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Does Netanyahu want an earlier than expected election?

[additional-authors]
November 17, 2014

If you google Israel's coalition, you'll easily discover that the most common word associated with it these days is “shaky”. Israel has a large yet shaky coalition. And today, as the Knesset begins a day of important discussions and votes over budgetary issues, it will look even shakier. Israel has a coalition in which very few players want an early election – the polls do not look promising for most members of the coalition – and yet they might have them anyway. It has a coalition that can hardly justify the call for an early election, and yet, the coalition’s members already have to quickly master the arguments and excuses with which they will attempt to sway the electorate. It has a political playing field in which one can hardly find a suitable substitute for the leadership of Prime Minister Netanyahu, and yet, the desire to replace him with someone else is fast spreading.  

Israel's coalition was forced on Netanyahu following the last election. An analysis I wrote right after the election got the headline Voters to Netanyahu: Get New Friends. But Netanyahu would not listen – he got a new coalition, but it is not a coalition of friends. And that is not only his fault. Early on, the over-eager newcomer Yair Lapid announced that in the next election he intends to replace Netanyahu, not exactly the kind of statement that would make the PM easy with his presence in the coalition. Early on it was clear that the contentious personal relations between Netanyahu and another powerful newcomer, Naftali Bennett, will not be easily overcome. Early on it was clear that the PM of Israel – a lonely position to begin with – is lonelier than ever in this coalition.

Lonelier than ever – meaning more suspicious than ever. Netanyahu has to watch his back, he has to make sure that no member of his coalition becomes powerful and popular enough to be a threat. Hence, the schooling of Finance Minister Lapid – Lapid learned the hard way that being popular in one election is easier than maintaining popularity once in power. Hence, the frequent clashes with Bennett. Hence, the tricks aimed at keeping the Haredi parties happy. Lapid and Bennett forced Netanyahu to form a coalition without the Haredis, but Netanyahu never had any intention to burn the bridges between his party – Likud – and its long-time political partner. The Haredis can be a pain for a coalition in making demands that aren't very popular with the public, but they have one great advantage – they do not aspire to replace a Prime Minister that is willing to play ball and make their small dreams of special assistance and additional funds come true.

That is the big picture that makes the smaller picture so murky: we don't know if what we have now is a fierce yet temporary crisis over the budget (the vote over the budget is always a time of high stake political brinkmanship), or a crisis severe enough to kill the current coalition and force Israel into an earlier-than-expected election.

Netanyahu has many of the cards and he is the one who has to make a decision: if the humiliation of finance Minister Lapid becomes unbearable, Lapid will have no choice but to quit, even if the polls don't give him much reason to do such a thing (9 expected seats instead of the 19 he has today). If Netanyahu insists on keeping up the battle with Justice Minister Livni over legislation – as he did yesterday – she'll eventually have no choice but to quit, even if it isn't clear that she has a political future beyond the current coalition (she'd probably have to merge her party with either Labor or Yesh Atid).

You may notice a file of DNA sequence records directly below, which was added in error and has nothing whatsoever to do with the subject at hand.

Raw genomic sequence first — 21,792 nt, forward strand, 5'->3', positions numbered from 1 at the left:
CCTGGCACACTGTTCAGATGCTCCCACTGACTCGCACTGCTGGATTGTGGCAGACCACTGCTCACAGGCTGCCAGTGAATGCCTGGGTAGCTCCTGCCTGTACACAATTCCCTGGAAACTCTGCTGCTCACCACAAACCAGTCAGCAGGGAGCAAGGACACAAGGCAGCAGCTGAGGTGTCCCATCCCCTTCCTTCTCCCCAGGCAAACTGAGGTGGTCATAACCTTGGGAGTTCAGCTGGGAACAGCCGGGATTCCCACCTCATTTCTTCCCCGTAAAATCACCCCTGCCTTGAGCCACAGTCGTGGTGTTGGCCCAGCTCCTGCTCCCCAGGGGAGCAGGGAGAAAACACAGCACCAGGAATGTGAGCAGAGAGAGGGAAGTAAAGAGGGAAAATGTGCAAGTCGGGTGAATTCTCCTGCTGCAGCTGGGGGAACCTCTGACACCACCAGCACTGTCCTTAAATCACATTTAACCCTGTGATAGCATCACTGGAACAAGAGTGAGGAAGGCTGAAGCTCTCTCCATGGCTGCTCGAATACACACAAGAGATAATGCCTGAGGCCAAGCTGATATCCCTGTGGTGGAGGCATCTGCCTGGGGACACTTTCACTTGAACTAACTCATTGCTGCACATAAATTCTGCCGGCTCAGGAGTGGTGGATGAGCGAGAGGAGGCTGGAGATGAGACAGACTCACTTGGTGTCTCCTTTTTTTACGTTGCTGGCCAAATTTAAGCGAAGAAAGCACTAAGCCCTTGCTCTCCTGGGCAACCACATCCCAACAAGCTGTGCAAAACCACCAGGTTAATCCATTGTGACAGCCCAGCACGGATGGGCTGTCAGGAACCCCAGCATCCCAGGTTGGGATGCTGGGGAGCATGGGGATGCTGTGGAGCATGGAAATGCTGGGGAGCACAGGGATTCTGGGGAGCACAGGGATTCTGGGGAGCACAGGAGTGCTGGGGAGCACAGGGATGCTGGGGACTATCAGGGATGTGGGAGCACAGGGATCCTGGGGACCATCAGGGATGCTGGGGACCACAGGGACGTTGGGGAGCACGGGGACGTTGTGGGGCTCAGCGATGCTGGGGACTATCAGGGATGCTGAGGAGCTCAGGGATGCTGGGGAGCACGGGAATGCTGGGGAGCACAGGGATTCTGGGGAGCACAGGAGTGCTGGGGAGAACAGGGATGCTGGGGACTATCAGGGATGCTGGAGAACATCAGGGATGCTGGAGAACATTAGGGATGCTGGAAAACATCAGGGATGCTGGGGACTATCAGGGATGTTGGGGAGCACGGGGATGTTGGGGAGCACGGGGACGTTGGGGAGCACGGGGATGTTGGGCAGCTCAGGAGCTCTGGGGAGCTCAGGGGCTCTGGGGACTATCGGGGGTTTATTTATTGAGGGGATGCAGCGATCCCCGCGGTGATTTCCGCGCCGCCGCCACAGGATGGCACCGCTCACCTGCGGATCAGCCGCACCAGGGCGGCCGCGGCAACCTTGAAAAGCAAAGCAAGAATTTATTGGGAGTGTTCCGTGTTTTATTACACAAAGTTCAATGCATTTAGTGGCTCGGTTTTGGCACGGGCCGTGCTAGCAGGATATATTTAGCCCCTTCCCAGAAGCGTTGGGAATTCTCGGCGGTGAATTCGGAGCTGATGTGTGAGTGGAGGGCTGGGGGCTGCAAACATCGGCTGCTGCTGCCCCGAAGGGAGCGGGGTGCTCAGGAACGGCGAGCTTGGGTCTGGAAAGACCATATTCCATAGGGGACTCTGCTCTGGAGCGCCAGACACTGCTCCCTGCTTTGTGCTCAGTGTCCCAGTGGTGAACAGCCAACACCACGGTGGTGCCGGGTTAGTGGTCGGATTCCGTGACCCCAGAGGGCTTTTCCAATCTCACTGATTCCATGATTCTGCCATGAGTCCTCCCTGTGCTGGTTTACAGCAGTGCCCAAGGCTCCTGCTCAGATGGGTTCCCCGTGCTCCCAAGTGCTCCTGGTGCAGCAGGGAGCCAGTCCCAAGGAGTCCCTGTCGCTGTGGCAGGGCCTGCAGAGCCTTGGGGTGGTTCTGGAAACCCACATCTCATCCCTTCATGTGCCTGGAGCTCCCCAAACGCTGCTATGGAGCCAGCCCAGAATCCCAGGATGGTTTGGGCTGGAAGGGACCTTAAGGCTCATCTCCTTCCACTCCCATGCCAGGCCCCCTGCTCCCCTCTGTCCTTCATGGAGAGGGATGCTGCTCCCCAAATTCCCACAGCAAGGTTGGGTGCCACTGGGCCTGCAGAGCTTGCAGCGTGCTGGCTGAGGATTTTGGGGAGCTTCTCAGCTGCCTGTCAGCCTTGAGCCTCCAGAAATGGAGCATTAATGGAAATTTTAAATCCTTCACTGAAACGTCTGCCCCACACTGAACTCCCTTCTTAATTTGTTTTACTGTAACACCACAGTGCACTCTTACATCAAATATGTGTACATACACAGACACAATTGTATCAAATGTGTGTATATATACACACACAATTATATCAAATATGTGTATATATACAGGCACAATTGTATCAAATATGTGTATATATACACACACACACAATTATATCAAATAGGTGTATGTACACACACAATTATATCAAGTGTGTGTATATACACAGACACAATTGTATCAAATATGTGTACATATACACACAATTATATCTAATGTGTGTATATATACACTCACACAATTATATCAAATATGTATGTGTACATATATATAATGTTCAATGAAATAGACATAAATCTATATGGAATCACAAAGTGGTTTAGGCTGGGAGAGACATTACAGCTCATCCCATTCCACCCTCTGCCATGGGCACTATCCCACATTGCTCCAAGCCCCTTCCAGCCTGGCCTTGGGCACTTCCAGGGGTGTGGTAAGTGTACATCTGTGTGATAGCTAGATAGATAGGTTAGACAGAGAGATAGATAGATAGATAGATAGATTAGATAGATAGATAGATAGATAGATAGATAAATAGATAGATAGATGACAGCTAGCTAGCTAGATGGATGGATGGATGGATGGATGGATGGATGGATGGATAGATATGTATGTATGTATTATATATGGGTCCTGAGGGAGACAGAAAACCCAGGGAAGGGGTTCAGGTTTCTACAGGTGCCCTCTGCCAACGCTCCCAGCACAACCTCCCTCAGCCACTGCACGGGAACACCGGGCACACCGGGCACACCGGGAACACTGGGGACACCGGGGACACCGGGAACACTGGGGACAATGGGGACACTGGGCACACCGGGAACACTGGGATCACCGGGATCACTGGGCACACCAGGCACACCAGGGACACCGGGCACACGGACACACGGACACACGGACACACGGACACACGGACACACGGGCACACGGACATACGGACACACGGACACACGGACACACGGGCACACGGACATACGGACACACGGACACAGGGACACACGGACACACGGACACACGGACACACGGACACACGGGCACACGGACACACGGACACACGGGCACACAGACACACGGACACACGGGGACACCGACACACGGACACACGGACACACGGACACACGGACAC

The details of different debates can be somewhat interesting (or enraging). Netanyahu was right all along when he was unenthusiastic about Lapid's proposed “zero-VAT” plan for housing. And he is wrong to push through a lofty “nationality bill“. And he is acting responsibly with regard to the Temple Mount, but not always as responsibly when it comes to maintaining proper relations with the Obama administration.

These are all details that obscure rather than clarify the big political picture: the political calculations this time have little to do with great debates over policy – and a lot to do with, well, politics. Netanyahu, like all politicians, needs to gamble on his political future at the right moment, when the rival is weakest and the chance for success in the next election is highest. He wants to do it when no other candidate is seen as a potential PM, and wants to do it when the public debate is about the topics that make him look better (building in Jerusalem rather than social justice), and wants to do it when he can convince the voters that the early election was not “his” fault but rather the fault of others.

Is it time then? Yesterday, Netanyahu's face suddenly appeared on our TV screens during a soccer game between Israel's national team and Bosnia (great game, important victory). That could be a sign that elections are coming. Or a warning sign to all coalition partners that Netanyahu is ready, and that they shouldn't test his resolve. That is the problem with a game of brinkmanship: the chips don't always fall where the players intend them to fall.

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